Meletios A. Dimopoulos, MD
Results from the phase III iNNOVATE (PCYC-1127) trial established the combination of ibrutinib (Imbruvica) plus rituximab (Rituxan) as the new standard of care in Waldenström macroglobulinemia, said Meletios A. Dimopoulos, MD.
, Dimopoulos discussed what he hopes to see in the final analysis of iNNOVATE and the development of future treatments for Waldenström macroglobulinemia.
OncLive: What was the rationale for this trial?
: Waldenström macroglobulinemia is an unusual, low-grade lymphoplasmacytic lymphoma. Among active treatments for this disease, we have the anti-CD20 monoclonal antibody rituximab, which has been around for 25 years. It is one of the most frequent therapies given as a single agent. Among other agents, we have nucleoside analogues, we have proteasome inhibitors, and in the past few years, there has been a significant interest for treating this disease with BTK inhibitors. The first one was ibrutinib.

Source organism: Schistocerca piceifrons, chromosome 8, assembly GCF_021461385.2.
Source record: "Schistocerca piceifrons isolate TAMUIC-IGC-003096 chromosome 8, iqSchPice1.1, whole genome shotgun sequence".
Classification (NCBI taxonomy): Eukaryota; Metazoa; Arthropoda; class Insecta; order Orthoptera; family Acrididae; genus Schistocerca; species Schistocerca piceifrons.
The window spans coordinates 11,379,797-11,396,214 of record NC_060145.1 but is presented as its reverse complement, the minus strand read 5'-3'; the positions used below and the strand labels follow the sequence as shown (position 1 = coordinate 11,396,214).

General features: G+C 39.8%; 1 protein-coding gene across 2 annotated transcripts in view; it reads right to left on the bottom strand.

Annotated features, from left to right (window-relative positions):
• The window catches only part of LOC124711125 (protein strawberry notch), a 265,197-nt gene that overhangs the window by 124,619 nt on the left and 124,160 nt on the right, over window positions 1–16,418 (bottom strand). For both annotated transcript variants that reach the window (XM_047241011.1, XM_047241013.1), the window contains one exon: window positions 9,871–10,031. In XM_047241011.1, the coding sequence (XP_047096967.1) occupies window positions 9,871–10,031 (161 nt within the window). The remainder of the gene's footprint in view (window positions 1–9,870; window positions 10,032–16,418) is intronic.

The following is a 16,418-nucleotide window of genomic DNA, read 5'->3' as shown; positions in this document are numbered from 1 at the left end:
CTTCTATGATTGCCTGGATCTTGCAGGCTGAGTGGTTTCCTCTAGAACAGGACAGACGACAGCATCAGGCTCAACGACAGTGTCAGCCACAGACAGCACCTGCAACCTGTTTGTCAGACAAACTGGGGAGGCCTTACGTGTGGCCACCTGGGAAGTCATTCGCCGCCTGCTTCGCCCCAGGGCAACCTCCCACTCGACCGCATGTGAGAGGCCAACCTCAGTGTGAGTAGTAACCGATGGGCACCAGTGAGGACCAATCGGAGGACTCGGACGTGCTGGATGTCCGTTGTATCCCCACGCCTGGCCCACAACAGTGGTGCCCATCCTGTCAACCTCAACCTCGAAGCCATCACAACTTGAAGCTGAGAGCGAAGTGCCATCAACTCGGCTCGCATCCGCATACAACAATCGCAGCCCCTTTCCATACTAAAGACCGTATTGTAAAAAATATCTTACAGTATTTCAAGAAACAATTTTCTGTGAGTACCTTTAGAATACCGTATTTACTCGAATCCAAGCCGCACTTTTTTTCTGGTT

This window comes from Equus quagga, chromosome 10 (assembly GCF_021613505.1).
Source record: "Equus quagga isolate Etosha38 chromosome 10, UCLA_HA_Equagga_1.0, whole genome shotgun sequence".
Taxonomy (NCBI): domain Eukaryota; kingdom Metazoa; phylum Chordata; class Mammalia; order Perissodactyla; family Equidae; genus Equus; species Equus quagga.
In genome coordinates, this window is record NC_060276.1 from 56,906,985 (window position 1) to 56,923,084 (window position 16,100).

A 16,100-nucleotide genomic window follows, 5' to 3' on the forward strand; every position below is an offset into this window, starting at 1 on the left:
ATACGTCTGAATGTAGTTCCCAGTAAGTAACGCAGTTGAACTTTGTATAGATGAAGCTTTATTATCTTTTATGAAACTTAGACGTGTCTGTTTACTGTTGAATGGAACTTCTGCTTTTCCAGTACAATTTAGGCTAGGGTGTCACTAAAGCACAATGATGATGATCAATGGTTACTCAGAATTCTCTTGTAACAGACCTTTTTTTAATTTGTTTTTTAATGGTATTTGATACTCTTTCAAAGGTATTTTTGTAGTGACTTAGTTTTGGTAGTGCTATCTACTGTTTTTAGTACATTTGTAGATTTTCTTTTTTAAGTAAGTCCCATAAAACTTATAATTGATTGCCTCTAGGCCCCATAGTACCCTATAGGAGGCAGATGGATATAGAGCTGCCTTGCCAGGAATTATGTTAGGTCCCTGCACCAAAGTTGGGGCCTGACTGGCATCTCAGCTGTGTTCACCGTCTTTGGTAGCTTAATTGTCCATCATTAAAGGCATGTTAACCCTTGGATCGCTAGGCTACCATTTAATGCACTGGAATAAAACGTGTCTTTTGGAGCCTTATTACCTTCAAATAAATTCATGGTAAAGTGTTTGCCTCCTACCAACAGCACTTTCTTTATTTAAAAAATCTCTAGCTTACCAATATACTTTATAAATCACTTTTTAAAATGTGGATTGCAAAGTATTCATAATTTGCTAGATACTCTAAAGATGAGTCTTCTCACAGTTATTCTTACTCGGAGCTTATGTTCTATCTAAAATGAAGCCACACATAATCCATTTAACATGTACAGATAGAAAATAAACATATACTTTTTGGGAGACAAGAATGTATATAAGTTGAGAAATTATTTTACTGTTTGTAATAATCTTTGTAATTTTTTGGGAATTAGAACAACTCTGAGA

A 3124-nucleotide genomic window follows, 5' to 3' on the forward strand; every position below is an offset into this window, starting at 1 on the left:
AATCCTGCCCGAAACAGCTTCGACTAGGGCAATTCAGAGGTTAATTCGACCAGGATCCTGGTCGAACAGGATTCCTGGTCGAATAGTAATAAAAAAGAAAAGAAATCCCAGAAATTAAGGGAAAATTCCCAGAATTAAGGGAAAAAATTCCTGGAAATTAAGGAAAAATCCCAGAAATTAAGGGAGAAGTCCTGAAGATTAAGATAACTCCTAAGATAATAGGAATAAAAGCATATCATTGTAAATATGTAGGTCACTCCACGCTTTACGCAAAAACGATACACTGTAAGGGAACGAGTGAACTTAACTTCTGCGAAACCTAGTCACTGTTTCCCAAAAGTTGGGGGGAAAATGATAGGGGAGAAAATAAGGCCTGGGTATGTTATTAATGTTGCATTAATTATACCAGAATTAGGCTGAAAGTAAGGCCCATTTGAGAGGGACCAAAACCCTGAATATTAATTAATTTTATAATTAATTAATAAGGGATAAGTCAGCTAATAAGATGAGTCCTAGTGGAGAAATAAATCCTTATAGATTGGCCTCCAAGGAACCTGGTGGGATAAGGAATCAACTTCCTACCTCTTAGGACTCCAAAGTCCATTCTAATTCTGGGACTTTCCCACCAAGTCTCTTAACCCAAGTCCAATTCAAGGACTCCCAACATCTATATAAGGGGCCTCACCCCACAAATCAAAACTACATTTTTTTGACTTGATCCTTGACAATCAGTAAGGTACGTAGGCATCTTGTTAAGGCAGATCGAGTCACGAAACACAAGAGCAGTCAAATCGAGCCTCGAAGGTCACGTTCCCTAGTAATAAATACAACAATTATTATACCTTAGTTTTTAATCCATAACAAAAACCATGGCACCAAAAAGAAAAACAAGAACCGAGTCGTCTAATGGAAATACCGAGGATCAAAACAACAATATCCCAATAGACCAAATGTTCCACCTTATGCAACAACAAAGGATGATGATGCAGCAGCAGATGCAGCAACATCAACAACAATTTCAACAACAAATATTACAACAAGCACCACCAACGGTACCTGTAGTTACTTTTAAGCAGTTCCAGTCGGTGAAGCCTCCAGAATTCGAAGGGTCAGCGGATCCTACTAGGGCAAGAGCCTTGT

The primary endpoint of the study was PFS, with secondary endpoints being OS, ORR, safety, and tolerability.
What were the findings?
At the time of the first interim analysis, we observed a highly significant, statistically very important difference in favor of the investigational arm, with a hazard ratio [per investigator assessment] of 0.22. With a median follow-up of 29 months, the median PFS with rituximab and placebo was 22 months, whereas it has not been reached for the investigational arm.
Furthermore, the ORR for patients treated with ibrutinib and rituximab was 92% if one takes into consideration minor responses, as well. Other clinically relevant observations were the abrogation of the IgM flood effect, which we see when patients get only rituximab, the elimination of the rituximab-associated diffusion reactions, and the very significant improvements of the hemoglobin, which occurred in 95% of the patients who were treated.
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